WELLINGTON, TEXAS. Wellington, the county seat of Collingsworth County, is on U.S. Highway 83 in the south central part of the county. When Collingsworth County was organized in September 1890, Pearl City, two miles to the north of Wellington, was expected to be chosen county seat. However, land promoters from Childress County favored Wellington over Pearl City. They persuaded J. John Drew and Henry J. Nesper, manager and foreman, respectively, of the Rocking Chair Ranch in the northeastern part of the county, to urge the Rocking Chair cowboys to vote for Wellington. In addition, they offered the voters in the county five town lots each if they would choose Wellington. Wellington won the election by a vote of fifty-six to thirty-two. The legislature validated the election, despite the fact that Wellington had not received the two-thirds majority necessary for a county seat to be located more than five miles from the center of the county. The townsite of Wellington was the product of three promoters: E. T. O'Neil, John S. McConnell, and John W. Swearingen. They named it for the duke of Wellington because a relative of the earl of Aberdeen, who was one of the Rocking Chair's owners, had been with the duke at Waterloo. The first permanent building was a saloon moved by A. F. Swafford from Pearl City in 1891. A post office, with Mrs. Carrie Barton as postmistress, was granted at the same time. Mail was delivered by hack from Memphis. Two general merchandise stores were established. J. W. Koons taught the first school on the second floor of one of the stores. In 1893 a permanent county courthouse was completed. It was built of bricks baked at a kiln on Buck Creek, seven miles west of town near the homesite of the county's first resident, I. N. Bowers, who had settled there in 1876. By 1893 Wellington had five businesses, including O'Neil's two-story hotel, a church, and a separate schoolhouse. In 1898 Swafford's saloon was closed when the county voted dry.
After 1900 Wellington began to grow, and cotton began to rival cattle economically. The first gin was constructed in 1902, and by 1906 two banks had been chartered. In 1900 two newspapers, the Collingsworth Citizen and the Collingsworth Courier, began publication in Wellington, but both were short-lived. In 1902 W. A. Dunn and Wade Arnold began the Wellington Times. It sold out in 1911 to the Wellington Leader, which was started in 1909 by Thomas Durham. Business and population growth was further stimulated in 1910 when the Wichita Falls and Northwestern Railway reached the town. At that time the population was 600. In December 1910 Wellington was incorporated, and city officers were elected. W. H. Mims established the first electric power plant in 1912, and by 1916 a public water system had been installed. A second newspaper, the Collingsworth Standard, was begun by Aubrey Dobbs in 1924. In 1931 a larger county courthouse was built, and the Fort Worth and Denver Northern Railway reached the town. By 1934 Wellington had paved streets, a sewage system, natural gas, four churches, a hospital, many gins, a cotton compress, an ice plant, a creamery, three banks, five produce houses, and a population of 3,570. Since World War II Wellington has continued as a ranching and farming center, with several gins and grain elevators. Located there are manufacturers of mattresses, concrete, and railroad spikes. By 1970 the town had a modern high school, a new hospital and clinic, a public park, a golf course, a county library, a county historical museum, and ninety businesses. The population was 3,137 in 1960, 2,884 in 1970, and 3,043 in 1980 (then two-thirds of the county's residents). In 1990 the population was 2,546 and, in 2000 it was 2,275. Marian Airport is located just east of town.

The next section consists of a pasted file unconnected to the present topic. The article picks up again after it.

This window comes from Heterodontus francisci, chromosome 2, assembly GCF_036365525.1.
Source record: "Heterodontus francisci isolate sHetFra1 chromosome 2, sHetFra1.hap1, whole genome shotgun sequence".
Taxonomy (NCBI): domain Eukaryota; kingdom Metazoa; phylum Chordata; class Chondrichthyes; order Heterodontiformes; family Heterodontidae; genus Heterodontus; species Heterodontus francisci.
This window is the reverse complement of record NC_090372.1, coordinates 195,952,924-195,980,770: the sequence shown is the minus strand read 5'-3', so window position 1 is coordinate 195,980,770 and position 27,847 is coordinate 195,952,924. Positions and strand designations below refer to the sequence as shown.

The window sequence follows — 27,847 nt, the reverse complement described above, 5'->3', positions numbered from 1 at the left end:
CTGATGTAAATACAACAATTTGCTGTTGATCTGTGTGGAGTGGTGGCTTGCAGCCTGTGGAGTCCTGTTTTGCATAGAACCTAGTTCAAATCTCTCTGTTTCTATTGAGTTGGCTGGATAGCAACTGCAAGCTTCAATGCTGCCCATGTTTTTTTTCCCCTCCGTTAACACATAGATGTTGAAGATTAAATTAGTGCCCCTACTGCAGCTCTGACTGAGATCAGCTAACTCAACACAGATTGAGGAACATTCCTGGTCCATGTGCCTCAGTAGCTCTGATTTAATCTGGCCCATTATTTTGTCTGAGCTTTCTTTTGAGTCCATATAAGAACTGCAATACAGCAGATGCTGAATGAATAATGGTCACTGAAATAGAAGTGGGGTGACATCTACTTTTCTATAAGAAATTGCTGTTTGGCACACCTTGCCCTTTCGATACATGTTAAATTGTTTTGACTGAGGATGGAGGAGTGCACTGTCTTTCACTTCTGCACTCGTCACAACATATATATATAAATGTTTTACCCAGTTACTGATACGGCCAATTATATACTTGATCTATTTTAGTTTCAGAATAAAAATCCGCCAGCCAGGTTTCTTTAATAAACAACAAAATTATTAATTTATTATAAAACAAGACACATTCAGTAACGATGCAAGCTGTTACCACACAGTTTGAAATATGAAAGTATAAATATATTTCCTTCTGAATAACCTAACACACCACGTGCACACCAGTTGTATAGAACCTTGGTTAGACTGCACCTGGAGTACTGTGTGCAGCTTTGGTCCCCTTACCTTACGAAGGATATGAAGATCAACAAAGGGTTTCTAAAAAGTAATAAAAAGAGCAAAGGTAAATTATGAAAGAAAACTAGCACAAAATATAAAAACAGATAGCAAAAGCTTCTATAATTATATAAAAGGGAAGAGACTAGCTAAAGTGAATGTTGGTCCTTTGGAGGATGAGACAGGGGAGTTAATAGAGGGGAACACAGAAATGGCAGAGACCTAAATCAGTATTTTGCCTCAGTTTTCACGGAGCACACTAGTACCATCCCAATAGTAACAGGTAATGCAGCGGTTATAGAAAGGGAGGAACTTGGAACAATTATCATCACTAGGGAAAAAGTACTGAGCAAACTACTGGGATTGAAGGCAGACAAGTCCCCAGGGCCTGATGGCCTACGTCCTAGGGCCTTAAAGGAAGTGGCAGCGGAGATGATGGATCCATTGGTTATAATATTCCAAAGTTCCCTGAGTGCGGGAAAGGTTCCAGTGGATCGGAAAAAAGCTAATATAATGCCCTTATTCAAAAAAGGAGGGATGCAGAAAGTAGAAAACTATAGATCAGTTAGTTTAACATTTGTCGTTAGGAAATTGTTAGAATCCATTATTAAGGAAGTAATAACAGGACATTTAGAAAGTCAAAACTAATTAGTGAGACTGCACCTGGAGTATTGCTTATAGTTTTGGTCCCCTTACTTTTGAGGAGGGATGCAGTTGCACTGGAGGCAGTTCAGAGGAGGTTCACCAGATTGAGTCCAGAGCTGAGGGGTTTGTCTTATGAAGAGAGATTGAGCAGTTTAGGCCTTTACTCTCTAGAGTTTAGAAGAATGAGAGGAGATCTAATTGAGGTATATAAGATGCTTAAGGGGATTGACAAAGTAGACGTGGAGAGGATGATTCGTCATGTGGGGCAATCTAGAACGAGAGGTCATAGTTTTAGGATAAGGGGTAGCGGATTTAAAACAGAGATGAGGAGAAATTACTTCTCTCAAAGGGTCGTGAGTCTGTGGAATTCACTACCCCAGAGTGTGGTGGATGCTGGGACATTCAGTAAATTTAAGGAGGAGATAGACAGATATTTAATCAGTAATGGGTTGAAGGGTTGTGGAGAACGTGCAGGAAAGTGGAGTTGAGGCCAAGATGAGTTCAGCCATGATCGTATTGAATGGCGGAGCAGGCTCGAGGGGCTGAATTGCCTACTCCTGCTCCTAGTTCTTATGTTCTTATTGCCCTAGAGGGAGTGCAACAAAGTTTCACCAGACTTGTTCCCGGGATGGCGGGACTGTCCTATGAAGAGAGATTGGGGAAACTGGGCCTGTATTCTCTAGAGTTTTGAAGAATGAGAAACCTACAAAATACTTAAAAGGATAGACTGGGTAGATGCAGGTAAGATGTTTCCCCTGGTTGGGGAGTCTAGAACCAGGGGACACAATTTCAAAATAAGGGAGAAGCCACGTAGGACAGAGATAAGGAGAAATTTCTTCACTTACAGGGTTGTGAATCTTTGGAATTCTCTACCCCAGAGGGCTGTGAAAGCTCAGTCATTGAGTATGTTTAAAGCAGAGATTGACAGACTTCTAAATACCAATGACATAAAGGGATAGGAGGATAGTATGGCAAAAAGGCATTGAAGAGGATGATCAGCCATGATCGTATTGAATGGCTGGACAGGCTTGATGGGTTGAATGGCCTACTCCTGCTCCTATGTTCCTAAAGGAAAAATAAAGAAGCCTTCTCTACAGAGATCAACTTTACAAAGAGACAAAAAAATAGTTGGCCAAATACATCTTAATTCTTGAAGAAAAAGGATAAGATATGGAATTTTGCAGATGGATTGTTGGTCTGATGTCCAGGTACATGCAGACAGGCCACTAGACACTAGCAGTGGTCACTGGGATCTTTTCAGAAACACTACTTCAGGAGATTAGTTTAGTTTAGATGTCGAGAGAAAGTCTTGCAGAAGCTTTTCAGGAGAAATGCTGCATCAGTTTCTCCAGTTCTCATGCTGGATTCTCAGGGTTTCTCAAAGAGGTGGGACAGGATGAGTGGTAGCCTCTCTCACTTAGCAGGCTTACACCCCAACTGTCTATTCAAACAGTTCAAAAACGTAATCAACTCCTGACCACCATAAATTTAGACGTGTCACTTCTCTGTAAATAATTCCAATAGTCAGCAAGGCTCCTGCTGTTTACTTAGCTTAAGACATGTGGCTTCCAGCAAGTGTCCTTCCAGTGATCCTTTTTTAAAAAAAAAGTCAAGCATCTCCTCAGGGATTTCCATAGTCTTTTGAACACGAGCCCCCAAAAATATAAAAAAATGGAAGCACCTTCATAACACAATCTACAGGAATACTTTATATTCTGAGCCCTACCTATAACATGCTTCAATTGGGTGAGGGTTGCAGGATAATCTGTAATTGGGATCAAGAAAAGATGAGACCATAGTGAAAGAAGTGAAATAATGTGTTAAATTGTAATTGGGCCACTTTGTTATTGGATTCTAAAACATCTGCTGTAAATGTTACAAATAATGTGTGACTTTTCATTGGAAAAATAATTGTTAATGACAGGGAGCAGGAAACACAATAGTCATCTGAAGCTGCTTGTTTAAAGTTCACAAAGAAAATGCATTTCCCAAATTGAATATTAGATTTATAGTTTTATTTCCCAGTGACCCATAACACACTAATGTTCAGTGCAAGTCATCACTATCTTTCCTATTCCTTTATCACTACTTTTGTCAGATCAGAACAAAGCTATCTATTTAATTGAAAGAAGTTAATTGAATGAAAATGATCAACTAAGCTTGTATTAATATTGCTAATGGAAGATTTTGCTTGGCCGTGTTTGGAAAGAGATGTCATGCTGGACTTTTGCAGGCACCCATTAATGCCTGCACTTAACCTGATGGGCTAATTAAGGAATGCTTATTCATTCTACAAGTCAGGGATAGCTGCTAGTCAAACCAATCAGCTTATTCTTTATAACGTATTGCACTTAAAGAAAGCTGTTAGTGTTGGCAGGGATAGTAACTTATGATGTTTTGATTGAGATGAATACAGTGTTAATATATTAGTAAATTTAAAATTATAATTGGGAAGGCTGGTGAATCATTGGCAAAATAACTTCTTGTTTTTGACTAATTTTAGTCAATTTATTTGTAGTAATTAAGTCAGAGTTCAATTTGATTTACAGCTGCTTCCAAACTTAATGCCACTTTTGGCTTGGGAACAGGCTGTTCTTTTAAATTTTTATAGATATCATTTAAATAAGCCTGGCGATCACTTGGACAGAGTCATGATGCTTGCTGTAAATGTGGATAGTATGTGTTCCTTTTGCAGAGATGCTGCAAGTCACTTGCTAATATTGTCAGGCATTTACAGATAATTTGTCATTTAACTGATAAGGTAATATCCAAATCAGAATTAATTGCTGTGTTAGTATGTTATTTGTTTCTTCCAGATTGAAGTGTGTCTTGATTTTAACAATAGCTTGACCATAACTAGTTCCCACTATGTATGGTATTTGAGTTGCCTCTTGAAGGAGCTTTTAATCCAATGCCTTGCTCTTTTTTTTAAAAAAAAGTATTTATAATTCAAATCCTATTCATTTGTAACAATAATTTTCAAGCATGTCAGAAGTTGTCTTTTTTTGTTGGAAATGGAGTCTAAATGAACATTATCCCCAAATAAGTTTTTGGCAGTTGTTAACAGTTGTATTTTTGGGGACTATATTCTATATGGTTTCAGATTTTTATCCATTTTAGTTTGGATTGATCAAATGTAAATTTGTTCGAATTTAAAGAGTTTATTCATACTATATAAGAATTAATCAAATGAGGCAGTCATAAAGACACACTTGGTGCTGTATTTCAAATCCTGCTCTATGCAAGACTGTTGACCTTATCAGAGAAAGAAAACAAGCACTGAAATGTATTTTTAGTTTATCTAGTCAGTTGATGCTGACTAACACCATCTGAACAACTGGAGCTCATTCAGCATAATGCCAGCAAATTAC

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The following, adapted from the Chicago Manual of Style, 15th edition, is the preferred citation for this article.Handbook of Texas Online, H. Allen Anderson, "Wellington, TX," accessed March 23, 2017, http://www.tshaonline.org/handbook/online/articles/hgw02.
Uploaded on June 15, 2010. Published by the Texas State Historical Association.